If you do run out of enemies and souls – you seriously won’t – you can burn an item called Bonfire Ascetic that will respawn nearby enemies and make them one New Game+ harder. By the end I had levelled named armour and boosted weapons thanks to Twinkling Titanite and Petrified Dragon Bones, along with an abundance of souls thanks to my Covetous Silver Serpent Ring+1, which gave me more souls per kill.

Put it this way, while the grind of travelling back and forth between the first game’s merchants in Anor Londo and Darkroot Forest is no longer an issue, I felt that From Software’s attempts to keep everything convenient by simplifying the unique weapon and crafting systems, as well as placing every merchant you need in one place, to be a welcome move at first. By the end, I felt like it was making things too easy. I’ll repeat at this point that I still thoroughly enjoyed Dark Souls 2. Seriously.

Woah this has been a big tangent. Sorry. So anyway, I’ll skip through Shrine of Amana because if you stick behind pillars, take the mages on slowly and in small numbers while avoiding the big ogre guy – you won’t miss him – then you’ll get through it with some patience. The Undead Crypt came after that, and that proved to be a touch more challenging, with a big chamber full of bells that, if you allow a Hollow to ring them, summon a gang of spirit warriors into the area that pile on top of you like some sort of rugby death-scrum.

Basically, you need to smash the warrior’s tombstones to stop their ghosts from spawning. Once they’re smashed those guys never come back, even if a Hollow manages to ring a bell. It’ll catch you off guard the first time I’m sure so because I love you guys, here’s a screen grab of me standing before the area in question. It’s down this hole, beyond a pair of big knights who use two shields as weapons. Prepare yourself, health-up and get ready for a fight:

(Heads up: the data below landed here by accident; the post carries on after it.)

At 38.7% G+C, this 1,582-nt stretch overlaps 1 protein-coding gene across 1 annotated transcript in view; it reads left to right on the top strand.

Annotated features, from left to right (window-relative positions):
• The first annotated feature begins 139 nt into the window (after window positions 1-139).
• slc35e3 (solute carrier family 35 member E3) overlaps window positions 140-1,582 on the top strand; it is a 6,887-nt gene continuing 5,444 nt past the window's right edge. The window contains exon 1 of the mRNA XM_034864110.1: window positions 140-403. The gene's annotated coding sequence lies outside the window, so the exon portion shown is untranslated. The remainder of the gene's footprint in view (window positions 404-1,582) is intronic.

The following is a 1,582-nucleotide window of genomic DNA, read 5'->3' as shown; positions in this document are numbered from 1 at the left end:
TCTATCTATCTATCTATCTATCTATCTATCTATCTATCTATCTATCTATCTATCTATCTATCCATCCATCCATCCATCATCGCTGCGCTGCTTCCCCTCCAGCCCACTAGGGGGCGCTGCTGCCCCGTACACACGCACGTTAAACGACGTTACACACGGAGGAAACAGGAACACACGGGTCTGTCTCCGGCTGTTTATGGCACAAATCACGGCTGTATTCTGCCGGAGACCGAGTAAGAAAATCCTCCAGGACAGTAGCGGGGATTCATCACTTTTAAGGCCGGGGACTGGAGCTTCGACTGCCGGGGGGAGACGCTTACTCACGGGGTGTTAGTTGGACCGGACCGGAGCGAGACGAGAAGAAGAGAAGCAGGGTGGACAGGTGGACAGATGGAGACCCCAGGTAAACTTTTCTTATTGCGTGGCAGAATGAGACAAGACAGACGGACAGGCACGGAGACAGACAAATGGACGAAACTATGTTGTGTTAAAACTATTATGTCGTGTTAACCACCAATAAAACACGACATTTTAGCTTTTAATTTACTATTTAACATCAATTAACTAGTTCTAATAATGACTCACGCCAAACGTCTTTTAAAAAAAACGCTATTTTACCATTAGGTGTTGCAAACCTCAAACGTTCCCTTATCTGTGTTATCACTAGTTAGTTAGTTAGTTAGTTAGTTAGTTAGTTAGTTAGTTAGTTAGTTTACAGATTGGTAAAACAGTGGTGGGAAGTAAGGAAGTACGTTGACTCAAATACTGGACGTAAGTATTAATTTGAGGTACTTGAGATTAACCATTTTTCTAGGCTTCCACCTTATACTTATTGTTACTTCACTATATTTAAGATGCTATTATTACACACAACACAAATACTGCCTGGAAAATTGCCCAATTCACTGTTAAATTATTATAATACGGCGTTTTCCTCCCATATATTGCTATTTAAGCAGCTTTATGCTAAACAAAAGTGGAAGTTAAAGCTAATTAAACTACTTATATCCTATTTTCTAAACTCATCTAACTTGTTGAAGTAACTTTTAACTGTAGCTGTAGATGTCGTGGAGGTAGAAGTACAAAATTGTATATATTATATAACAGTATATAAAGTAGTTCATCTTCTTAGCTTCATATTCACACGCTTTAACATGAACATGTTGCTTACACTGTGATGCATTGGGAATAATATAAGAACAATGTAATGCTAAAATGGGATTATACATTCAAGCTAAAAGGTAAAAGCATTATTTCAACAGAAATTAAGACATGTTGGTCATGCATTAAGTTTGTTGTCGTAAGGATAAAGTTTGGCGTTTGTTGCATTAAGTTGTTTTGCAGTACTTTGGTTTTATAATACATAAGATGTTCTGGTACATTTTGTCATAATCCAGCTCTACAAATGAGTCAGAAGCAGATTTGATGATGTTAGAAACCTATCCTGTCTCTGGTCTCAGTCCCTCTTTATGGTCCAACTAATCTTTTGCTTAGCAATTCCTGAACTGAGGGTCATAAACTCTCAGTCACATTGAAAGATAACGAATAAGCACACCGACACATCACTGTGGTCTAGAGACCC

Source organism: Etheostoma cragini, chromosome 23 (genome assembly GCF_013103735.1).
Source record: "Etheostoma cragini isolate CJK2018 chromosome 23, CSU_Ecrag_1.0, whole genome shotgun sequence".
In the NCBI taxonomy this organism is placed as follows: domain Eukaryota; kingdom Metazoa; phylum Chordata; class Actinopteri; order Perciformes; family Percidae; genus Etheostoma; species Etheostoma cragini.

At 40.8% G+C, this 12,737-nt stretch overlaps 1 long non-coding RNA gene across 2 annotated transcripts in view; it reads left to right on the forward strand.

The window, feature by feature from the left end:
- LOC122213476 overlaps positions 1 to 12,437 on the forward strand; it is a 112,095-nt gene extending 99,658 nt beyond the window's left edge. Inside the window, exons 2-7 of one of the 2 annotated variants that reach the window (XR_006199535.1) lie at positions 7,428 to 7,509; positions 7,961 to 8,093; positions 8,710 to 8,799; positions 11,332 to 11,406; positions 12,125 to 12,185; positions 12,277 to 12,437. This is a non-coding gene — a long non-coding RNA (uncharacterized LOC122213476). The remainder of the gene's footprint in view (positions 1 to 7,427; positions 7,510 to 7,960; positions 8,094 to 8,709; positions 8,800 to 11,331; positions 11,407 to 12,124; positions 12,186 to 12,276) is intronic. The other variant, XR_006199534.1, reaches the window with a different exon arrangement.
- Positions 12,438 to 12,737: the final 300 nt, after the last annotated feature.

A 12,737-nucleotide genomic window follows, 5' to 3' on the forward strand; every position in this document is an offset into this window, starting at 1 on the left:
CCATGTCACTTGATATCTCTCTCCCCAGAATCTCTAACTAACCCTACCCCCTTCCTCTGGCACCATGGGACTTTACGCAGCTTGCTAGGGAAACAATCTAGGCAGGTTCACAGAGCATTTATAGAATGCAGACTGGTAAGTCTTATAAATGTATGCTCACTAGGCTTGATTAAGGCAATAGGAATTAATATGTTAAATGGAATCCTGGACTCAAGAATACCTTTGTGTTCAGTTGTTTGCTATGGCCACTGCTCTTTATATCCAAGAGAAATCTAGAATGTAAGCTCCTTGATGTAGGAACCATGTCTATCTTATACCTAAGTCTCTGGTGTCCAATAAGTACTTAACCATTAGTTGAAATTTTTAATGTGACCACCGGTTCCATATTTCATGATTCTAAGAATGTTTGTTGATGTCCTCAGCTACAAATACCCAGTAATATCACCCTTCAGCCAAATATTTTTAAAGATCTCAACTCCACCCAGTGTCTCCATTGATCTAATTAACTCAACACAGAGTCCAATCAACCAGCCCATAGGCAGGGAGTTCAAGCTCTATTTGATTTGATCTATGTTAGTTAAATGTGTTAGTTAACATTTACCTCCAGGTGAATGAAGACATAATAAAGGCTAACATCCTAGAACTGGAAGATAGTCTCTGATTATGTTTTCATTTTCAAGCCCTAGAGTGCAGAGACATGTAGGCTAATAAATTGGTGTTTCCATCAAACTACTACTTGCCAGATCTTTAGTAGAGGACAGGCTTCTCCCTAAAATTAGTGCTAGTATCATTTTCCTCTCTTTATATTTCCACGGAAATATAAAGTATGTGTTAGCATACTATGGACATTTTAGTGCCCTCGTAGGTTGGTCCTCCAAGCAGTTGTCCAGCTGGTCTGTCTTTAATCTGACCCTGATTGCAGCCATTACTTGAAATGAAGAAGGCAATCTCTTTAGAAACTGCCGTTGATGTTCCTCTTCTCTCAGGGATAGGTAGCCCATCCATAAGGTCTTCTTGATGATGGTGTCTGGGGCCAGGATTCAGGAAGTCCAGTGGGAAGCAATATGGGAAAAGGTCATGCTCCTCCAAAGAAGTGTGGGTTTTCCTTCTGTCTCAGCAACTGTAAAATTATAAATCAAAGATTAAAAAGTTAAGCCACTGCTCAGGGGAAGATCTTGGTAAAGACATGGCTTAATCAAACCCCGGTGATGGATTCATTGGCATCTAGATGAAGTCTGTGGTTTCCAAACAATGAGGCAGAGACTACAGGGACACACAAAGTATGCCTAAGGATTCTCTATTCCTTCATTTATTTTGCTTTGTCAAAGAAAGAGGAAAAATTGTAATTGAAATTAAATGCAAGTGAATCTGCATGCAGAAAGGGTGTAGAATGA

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The knights before this section are intimidating, but with good poise and a strong shield you can take them out. After clearing out the grave site down that hole I was able to lower a drawbridge that gave me a shortcut to the next boss, the notorious Velstadt. I’ll admit that this guy was a pain in the ass, and getting to him sees you fighting through wave after wave of big iron knights. Making them extinct isn’t really an option unless you have hours upon hours spare.

Velstadt’s weapon of choice is a bloody great hammer that can utterly smash through your stamina unless you have it levelled up to a suitable degree. As I said in previous entries, I knew from my time with Dark Souls that stamina is important, so I had it levelled higher than my health from the start of the sequel. Like many bosses, crushing this guy is a matter of memorising attack patterns and knowing when to retreat and recover.

After getting the sequence down I found the first half of this battle to be a breeze, but then he started using Hexes and dark magic around 50% health. He can absolutely destroy you with his ranged magic attacks, so the key here is to stay close. During the battle that finally saw Velstadt killed, he never used ranged shots on me once, purely because I stayed close and circled the bastard until he keeled over. It works, try it.

So with him out of the picture it was time to move on to Aldia’s Keep, but first, did someone say ‘cheating’?